The exact cause of increase in insulin sensitivity by atorvastatin is unknown. The study shows that atorvastatin increases insulin sensitivity in normal subjects. It thus corroborates the findings of Parhofer et al. (24), who found that, though uncertain, short-term statin therapy can affect insulin sensitivity in patients with insulin resistance syndrome. Compared with placebo, treatment with atorvastatin (10 mg/day) resulted in significant reductions in the HOMA index (21%), fasting C-peptides (18%) and glucose, as well as a borderline reduction of insulin. In addition, significant reductions in total and LDL cholesterol concentrations were observed in the atorvastatin group. Some subjects with a better lipid profile and more normal baseline parameters respond less. Thus, the team concludes that patients with more pronounced metabolic syndrome would benefit more than those with less pronounced changes, and the present study thus is contrary to the studies of Parhofer et al. (24). Okajima et al. (25) suggest that statins could have some impact on insulin action, and, to estimate the direct effects of statins on insulin secretion from pancreatic beta cells, MIN6 cells were treated with pravastatin, simvastatin or atorvastatin. Basal insulin secretion at low glucose concentration was unexpectedly increased at very high doses of simvastatin or atorvastatin after 24 and 48 hours of incubation, though insulin secretion at high glucose was not significantly changed, and, thus, net glucose-stimulated insulin secretion was apparently decreased by these lipophilic statins. Atorvastatin is frequently administered for the treatment of hypercholesterolemia associated with type 2 diabetes mellitus. However, a marked deterioration of glycaemic control has been reported in some patients treated with atorvastatin. Takano et al. (26) suggest a predisposition to a deterioration of glycaemic control in type 2 diabetic patients treated with atorvastatin and thus are against the evidence gained by the present study. Prasad et al. (27) hypothesised that statins influence the development of new-onset diabetes mellitus in renal transplant recipients. Yoshitomi et al. (28) assessed the relationship between IR and the changes of lipid profile in patients with hyperlipidaemia treated by atorvastatin. The IR did not affect the degree of reduction in cholesterol by atorvastatin in non-diabetic subjects. The IR may influence hypertriglyceridaemia greater than the effect of atorvastatin in non-diabetic subjects. It has been suggested that HMG Co-A reductase inhibitors (â€˜statinsâ€™) may reduce the risk of developing type 2 diabetes mellitus. Yee et al. (29) designed to evaluate whether use of statins would also delay progression to insulin therapy. After multivariate adjustment, however, statin use was associated with a 10-month delay before newly treated diabetic subjects needed to start insulin treatment. Whether this relationship exists for patients at high risk of developing diabetes should be examined in a randomised trial. In order to evaluate a hypothesised protective effect of the use of HMG Co-A reductase inhibitors (statins) on the development of type 2 diabetes, Jick and Bradbury (30) conducted a nested caseâ€“control study, based on data from the UK-based General Practice Research Database (GPRD). There was little evidence for a duration effect for simvastatin in these data, though there is a slight suggestion of a long-term protective effect with pravastatin. The study results are most consistent with the conclusion that there is little, if any, protective effect of statins on the development of type 2 diabetes. Ohmura et al. (31) report a patient in whom the administration of HMG CoA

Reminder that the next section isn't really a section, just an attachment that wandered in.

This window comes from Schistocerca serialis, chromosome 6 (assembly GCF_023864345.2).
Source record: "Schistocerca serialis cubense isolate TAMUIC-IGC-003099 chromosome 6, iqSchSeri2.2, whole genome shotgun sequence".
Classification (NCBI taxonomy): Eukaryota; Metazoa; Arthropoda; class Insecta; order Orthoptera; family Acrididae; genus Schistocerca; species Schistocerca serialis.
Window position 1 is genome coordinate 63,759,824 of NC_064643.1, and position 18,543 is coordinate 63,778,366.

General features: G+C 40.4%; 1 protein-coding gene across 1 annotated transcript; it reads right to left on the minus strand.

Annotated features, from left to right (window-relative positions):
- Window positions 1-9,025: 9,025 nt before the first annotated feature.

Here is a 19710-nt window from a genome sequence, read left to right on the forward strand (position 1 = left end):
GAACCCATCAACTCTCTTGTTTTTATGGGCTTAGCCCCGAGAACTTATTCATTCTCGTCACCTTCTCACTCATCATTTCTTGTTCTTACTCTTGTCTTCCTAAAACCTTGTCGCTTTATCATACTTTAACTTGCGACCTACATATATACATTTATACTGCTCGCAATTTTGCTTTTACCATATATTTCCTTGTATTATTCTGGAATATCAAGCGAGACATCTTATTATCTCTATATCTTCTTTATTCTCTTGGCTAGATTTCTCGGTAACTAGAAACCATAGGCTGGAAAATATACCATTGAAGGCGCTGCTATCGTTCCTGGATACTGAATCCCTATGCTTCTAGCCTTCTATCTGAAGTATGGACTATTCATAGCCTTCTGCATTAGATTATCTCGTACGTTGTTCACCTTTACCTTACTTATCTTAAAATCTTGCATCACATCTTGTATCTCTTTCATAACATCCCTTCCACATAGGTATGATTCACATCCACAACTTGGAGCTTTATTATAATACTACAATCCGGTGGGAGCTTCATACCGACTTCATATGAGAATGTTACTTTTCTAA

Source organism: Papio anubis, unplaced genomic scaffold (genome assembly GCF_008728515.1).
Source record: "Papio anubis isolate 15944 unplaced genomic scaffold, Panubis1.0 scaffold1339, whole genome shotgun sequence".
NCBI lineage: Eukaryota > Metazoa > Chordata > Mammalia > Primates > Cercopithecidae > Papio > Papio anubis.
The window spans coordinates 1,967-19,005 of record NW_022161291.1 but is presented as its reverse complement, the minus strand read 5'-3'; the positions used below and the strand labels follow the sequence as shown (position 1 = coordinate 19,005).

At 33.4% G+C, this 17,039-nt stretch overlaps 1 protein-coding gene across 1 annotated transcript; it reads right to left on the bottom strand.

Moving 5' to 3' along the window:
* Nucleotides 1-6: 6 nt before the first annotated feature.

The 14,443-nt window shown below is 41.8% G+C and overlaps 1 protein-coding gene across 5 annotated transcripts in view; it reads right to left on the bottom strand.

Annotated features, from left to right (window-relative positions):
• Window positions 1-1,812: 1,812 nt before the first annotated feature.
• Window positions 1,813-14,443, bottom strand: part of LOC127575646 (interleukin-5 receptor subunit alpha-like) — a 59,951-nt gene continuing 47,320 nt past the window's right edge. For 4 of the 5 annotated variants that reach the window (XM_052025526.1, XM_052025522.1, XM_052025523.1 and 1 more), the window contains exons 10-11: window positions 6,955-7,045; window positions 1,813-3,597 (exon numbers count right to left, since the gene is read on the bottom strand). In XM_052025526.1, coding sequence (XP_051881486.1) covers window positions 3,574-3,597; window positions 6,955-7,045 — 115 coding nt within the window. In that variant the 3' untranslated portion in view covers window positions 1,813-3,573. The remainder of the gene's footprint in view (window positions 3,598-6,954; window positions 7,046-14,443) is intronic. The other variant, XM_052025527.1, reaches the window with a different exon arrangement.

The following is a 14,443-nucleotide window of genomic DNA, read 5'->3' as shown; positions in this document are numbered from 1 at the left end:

Statins reduce the magnitude of hyperinsulinaemic/insulin-resistant state. Statins are believed to have an anti-infective role. The exact cause of hyperinsulinaemic/insulin-resistant state is unknown. Hyperinsulinaemic/insulin-resistant state is very common and is of explosive occurrence in India. Infective aetiology may play a role in the causation of the state, and statins reduce the infective conditions by its anti-infective role. The claim is controversial and several studies also refute the findings. Further, studies are needed in Indian context to find out a conclusive result.